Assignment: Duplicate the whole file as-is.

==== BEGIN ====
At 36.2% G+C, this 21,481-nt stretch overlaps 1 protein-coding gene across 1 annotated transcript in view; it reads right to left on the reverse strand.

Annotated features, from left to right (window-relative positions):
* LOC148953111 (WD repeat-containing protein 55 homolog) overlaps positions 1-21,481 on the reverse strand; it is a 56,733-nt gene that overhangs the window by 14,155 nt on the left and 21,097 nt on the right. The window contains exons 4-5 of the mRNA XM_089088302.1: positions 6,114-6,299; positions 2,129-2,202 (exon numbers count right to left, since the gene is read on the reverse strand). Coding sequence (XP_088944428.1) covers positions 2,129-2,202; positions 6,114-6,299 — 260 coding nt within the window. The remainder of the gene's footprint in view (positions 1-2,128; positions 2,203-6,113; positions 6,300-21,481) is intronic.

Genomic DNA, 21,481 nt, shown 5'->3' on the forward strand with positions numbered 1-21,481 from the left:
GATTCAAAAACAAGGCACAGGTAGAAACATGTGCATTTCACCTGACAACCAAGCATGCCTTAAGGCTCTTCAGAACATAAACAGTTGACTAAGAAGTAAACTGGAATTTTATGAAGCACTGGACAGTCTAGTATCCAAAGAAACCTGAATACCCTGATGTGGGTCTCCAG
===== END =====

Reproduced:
At 36.2% G+C, this 21,481-nt stretch overlaps 1 protein-coding gene across 1 annotated transcript in view; it reads right to left on the reverse strand.

Annotated features, from left to right (window-relative positions):
* LOC148953111 (WD repeat-containing protein 55 homolog) overlaps positions 1-21,481 on the reverse strand; it is a 56,733-nt gene that overhangs the window by 14,155 nt on the left and 21,097 nt on the right. The window contains exons 4-5 of the mRNA XM_089088302.1: positions 6,114-6,299; positions 2,129-2,202 (exon numbers count right to left, since the gene is read on the reverse strand). Coding sequence (XP_088944428.1) covers positions 2,129-2,202; positions 6,114-6,299 — 260 coding nt within the window. The remainder of the gene's footprint in view (positions 1-2,128; positions 2,203-6,113; positions 6,300-21,481) is intronic.

Genomic DNA, 21,481 nt, shown 5'->3' on the forward strand with positions numbered 1-21,481 from the left:
GATTCAAAAACAAGGCACAGGTAGAAACATGTGCATTTCACCTGACAACCAAGCATGCCTTAAGGCTCTTCAGAACATAAACAGTTGACTAAGAAGTAAACTGGAATTTTATGAAGCACTGGACAGTCTAGTATCCAAAGAAACCTGAATACCCTGATGTGGGTCTCCAG